Johan Hagemeyer (1 June 1884, Amsterdam, the Netherlands – 1962, Berkeley, California USA) was a Dutch-born horticulturalist and vegetarian who is remembered primarily for being an early 20th century photographer and artistic intellectual.
Life and work
Hagemeyer's family came to California to grow fruit trees, but in 1916 he met photographer Alfred Stieglitz, who convinced him to devote his life to the then emerging world of artistic photography. In 1923 Hagemeyer opened a portrait studio in San Francisco, which he occupied primarily from October thru early April.
In 1922 Hagemeyer built a spring-summer studio in Carmel-by-the-Sea, California, at that time the largest art colony on the Pacific coast, and donated his photographs that December to a local fund-raising exhibit. It was here that Hagemeyer met Edward Weston, who encouraged him to further his career in photography. He moved his Carmel address in 1924 to a new "artfully designed studio" at the prominent junction of Mountain View and Ocean Avenues, which became a meeting place for intellectuals as well as a "gallery" to display the works of local and visiting artists. In 1928 he relocated to a significantly larger "Johan Hagemeyer Studio-Gallery," where he devoted an entire room to his own pictorial art and held major exhibitions of prominent Post-Impressionists painters, such as Henrietta Shore, as well as art photographers, including Edward Weston. In February 1932 at the Haggin Museum in Stockton, California Hagemeyer displayed his photographs in a joint exhibition with Carmel's most famous Impressionist painter, William Frederic Ritschel. Through the spring and summer of 1938 he exhibited his landscape and portrait photos at the Guild of Carmel Craftsmen.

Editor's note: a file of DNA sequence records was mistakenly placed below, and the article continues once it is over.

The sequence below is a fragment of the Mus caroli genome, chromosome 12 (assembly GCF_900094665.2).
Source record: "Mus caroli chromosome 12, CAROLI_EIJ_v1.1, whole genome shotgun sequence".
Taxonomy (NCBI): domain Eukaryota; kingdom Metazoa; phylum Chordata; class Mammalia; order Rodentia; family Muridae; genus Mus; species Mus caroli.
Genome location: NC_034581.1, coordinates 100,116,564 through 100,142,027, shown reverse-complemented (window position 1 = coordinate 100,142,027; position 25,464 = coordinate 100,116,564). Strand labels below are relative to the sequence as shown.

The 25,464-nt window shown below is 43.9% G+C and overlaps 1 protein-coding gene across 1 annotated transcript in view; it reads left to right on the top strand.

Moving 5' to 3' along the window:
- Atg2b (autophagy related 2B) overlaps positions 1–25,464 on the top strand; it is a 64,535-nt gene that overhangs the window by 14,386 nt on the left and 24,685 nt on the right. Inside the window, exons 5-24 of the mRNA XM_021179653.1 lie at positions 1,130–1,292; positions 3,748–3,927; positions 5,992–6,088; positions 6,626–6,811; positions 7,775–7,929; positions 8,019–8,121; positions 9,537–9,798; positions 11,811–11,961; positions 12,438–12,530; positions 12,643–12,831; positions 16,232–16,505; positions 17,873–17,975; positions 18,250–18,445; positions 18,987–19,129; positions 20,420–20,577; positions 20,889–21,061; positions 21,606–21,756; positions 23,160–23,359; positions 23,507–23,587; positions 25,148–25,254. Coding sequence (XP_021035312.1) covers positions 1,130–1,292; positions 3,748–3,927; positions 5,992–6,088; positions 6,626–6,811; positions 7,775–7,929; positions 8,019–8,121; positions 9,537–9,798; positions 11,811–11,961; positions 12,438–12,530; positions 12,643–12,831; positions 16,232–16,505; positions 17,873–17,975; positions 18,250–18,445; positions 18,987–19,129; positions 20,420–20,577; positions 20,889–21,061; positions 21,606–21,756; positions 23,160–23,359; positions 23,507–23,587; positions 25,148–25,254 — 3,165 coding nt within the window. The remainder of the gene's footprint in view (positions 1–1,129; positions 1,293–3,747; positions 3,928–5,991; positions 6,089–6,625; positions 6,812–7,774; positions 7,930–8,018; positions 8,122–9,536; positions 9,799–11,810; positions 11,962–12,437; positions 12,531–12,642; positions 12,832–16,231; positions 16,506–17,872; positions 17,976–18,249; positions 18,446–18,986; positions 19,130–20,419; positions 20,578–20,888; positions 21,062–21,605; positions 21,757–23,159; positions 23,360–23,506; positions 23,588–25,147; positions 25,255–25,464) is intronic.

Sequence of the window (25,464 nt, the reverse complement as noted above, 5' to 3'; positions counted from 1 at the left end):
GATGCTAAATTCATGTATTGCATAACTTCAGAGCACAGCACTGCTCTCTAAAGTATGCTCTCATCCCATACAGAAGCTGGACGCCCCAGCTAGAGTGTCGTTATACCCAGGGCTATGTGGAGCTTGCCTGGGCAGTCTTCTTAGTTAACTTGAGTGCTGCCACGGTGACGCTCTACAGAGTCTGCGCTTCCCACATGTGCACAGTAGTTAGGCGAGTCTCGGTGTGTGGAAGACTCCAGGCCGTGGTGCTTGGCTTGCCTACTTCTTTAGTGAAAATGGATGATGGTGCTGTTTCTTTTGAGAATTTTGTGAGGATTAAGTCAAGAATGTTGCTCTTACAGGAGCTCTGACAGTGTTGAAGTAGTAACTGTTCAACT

From the 1920s through the 1940s Hagemeyer photographed leading figures of the day, including Pedro Joseph de Lemos, Albert Einstein, and Salvador Dalí. However, he sometimes retouched or manipulated his photos, which went against the beliefs of Weston. His refusal to adhere to Weston's views was a major cause in a growing alienation of the two men. When Weston, Ansel Adams and others founded Group f/64, devoted to straight, unmanipulated photography, Hagemeyer did not join. Perhaps because of his determination to go his own way or perhaps because his style was never fully appreciated, he never came close to achieving the fame of his former friends.[original research?] In 1947 he left Carmel and returned to San Francisco full-time. He died poor and virtually forgotten at age 78.
The Johan Hagemeyer Photograph Collection at the Bancroft Library at the University of California, Berkeley, contains the approximately 6,785 photographic prints and negatives which made up Hagemeyer's personal archive at the time of his death in 1962. A smaller collection of prints, negatives and correspondence is at the Center for Creative Photography (CCP)in Tucson, Arizona, and the CCP has released a digital catalog of Hagemeyer's photograph collection.
- BAM/PFA - Art Exhibitions - Johan Hagemeyer / MATRIX 45
- Carmel Pine Cone: 16 December 1922, p.1; 23 December 1922, p.8.
- Edwards, Robert W. (2012). Jennie V. Cannon: The Untold History of the Carmel and Berkeley Art Colonies, Vol. 1. Oakland, Calif.: East Bay Heritage Project. pp. 193, 203–204, 222, 226, 241, 599, 618, 680, 689. ISBN 9781467545679. An online facsimile of the entire text of Vol. 1 is posted on the Traditional Fine Arts Organization website ("Archived copy". Archived from the original on 2016-04-29. Retrieved 2016-06-07.).
- Carmel Pine Cone, 9 May 1925, p. 1.
- The Oakland Tribune, 10 May 1925, p.6-S.
- Carmel Pine Cone: 27 July 1928, p. 4; 9 July 1926, p11.
- Carmelite (Carmel, CA), 4 February 1932, p. 9.
- The Carmel Cymbal, 20 May 1938, p. 2.
- Carmel Pine Cone: 17 June 1938, p.20; 9 September 1938, p.7.
- "Finding Aid to the Johan Hagemeyer Photograph Collection, circa 1908-circa 1955". content.cdlib.org. Retrieved 2018-06-29.
- "eMuseum". Center for Creative Photography. Retrieved 2018-06-29.
- Myers, Roger and Judith Leckrone. Johan Hagemeyer Collection, Guides Series Number 11 (Tucson: Center for Creative Photography, 1985)
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